Hellboy fans will know instantly that B.P.R.D. stands for the Bureau of Paranormal Research and Defense. The B.P.R.D. 1946+ series focuses on Professor Broom, Hellboy’s adoptive father. It begins in post-war Germany, with the investigation of a Nazi Occult Bureau project called Vampir Sturm. Unfortunately, this investigation requires cooperation from the Russians, including an actual demon who leads the Soviet arcane studies division. Varvara the demon appears as a young, beautiful doll almost, or an extremely creepy Shirley Temple. And she’s a little too interested in Hellboy.
The story continues in B.P.R.D. Volume 13: 1947 in which Broom leads a new team into Eastern Europe to confront a vampire serial killer. B.P.R.D.: 1948 takes place at Broom’s desert headquarters where possibly atomic-bred monsters are killing people. Then B.P.R.D.: Vampires follows Anders, the team member who carries a burden from events of 1947, on his journey for vengeance. I liked 1946 and Vampires best, C-Man liked 1947 more. All very creeptastic in a lovely way.
Legion of Monsters, written by Dennis Hopeless. Art by Juan Doe, colors by Wil Quintana, and letters by David Lanphear.
Legion of Monsters is part of the Marvel Comics universe, but you won’t find the traditional Marvel superheroes here. Instead you get Elsa Bloodstone, famed monster hunter. Something’s turning regular (mostly) law-abiding monsters into serial killers with dark magic, and the citizens of Monster Metropolis need Elsa’s help to stop it.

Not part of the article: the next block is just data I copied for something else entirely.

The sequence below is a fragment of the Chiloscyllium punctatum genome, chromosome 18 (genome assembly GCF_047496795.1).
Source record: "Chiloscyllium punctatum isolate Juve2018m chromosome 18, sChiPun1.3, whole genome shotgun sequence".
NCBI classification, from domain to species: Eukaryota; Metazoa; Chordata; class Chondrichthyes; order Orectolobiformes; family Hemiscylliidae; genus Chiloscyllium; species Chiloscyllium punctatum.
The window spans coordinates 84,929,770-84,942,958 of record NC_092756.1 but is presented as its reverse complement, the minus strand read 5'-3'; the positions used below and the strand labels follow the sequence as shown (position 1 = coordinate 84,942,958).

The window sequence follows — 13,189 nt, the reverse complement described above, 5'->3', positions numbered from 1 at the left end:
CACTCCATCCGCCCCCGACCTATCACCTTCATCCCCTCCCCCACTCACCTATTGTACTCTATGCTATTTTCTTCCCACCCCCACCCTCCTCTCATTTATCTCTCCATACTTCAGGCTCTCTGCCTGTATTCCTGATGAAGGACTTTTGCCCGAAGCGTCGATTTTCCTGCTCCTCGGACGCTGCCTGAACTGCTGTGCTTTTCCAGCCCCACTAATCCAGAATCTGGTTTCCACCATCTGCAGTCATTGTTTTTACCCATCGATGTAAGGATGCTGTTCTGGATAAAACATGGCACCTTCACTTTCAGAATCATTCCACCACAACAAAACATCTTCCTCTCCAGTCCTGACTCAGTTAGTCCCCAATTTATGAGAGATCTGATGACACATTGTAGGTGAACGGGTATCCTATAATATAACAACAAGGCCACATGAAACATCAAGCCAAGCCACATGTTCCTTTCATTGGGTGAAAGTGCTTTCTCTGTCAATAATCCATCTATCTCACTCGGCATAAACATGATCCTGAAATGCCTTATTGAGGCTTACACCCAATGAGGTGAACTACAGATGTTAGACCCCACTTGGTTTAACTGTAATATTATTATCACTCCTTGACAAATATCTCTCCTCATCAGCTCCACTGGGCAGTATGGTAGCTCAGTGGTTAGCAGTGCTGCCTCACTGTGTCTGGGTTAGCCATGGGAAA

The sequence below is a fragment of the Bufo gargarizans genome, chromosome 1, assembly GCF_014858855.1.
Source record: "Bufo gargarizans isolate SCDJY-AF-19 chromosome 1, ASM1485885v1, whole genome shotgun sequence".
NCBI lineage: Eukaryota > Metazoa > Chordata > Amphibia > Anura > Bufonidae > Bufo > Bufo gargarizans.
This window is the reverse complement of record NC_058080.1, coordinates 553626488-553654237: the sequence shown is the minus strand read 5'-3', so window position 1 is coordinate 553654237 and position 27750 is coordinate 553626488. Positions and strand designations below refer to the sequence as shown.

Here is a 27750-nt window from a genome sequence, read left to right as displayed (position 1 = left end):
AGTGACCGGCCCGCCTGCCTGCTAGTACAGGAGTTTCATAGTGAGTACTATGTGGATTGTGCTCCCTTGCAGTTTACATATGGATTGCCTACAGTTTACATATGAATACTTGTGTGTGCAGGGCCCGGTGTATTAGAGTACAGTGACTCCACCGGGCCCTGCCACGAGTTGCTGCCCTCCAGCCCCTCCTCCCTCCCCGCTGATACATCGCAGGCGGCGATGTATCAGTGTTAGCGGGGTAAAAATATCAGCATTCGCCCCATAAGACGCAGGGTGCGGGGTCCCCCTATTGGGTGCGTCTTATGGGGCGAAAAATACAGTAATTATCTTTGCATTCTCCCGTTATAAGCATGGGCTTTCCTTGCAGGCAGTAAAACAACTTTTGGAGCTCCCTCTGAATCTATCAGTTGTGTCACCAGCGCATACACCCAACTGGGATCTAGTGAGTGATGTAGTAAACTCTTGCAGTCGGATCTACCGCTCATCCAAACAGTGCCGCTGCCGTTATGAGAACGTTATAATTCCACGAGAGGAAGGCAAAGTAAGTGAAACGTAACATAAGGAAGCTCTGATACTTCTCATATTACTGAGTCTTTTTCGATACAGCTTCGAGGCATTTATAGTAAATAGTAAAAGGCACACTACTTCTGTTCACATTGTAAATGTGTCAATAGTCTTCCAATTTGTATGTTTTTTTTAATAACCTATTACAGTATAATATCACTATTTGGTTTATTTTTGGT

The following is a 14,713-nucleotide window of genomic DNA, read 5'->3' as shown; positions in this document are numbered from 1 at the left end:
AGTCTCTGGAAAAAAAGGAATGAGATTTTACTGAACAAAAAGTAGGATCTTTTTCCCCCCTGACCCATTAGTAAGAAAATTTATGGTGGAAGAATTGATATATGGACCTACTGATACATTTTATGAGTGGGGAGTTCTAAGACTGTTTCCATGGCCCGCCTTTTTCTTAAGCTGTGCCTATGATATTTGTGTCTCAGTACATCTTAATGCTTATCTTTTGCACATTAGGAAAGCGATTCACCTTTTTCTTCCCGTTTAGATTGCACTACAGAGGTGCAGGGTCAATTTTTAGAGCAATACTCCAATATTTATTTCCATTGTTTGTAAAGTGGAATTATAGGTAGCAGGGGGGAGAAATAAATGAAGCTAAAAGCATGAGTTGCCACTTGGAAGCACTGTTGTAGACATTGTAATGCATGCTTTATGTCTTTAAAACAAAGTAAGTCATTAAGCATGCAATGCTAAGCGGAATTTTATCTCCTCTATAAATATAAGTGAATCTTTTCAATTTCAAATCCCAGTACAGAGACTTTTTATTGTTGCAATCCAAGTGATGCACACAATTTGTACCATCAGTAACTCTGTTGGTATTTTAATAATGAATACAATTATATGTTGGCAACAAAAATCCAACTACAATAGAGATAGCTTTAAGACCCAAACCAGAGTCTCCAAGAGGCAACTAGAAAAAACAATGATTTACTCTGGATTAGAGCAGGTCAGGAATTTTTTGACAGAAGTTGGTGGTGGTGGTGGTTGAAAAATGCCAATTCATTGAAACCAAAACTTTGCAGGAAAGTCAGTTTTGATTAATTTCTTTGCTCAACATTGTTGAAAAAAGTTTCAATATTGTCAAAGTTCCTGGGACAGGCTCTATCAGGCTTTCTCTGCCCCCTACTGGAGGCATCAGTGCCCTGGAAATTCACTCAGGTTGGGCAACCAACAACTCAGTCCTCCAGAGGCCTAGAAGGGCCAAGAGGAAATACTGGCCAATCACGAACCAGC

And she needs the help of her werewolf not-boyfriend Jack, of course, because reasons. It’s a strange little book, I must admit, and at times the art is questionable… like when Doe draws Damon Hellstrom, one of my other favorite Marvel characters. (I’m pretty sure human necks don’t DO that.) But Elsa is awesome, there’s an interesting detective story in here, and it has a sort of pulp vibe to it that I really dig.
Day Men by Matt Gagnon and Michael Alan Nelson. Art by Brian Stelfreeze, colors by Darrin Moore, letters by Ed Dukeshire.
Who watches over vampires during the day? David Reid knows, because he’s one of them. Trained, trusted, and ultimately disposable. A servant of scary, scary masters, right when all kinds of hell are about to break loose.
Nelson wrote Hexed, one of my favorite comics (see my magic comics post), so I knew he could tell a good creepy story. Teaming up with Gagnon has created a multi-layered story with just as much dread and human pain, but far more conspiracy and suspicion. Stelfreeze and Moore are a great pair as well. I especially love the facial expressions, and the coloring of the clothing and backgrounds. Oh, and the fire. The fire is really pretty. Can’t wait for the next book of this series!
Silver by Stephan Franck.
Steal a collection of rare silver from the estate of Mina and Jonathan Harker during an auction, what could go wrong? And when you screw it up and then decide to steal even more silver from a castle full of vampires… well, let’s hope anyone’s going to make it out alive. I enjoyed this pulp 1930s heist well enough to back the second volume on Kickstarter, so that tells you something. The black and white newsprint-looking art, the surly gal with a sword, and the promise of serious vampire mayhem in book two was an irresistible combination. I’d also like to know what’s going on with that kid who can see any future except his own. (Update: I got the second book. It was great! Vampires and a caper!)
And that’s the list of our favorite monster comics and graphic novels! If you have any suggestions, please leave them in the comments – and thanks for sharing on social media or with friends!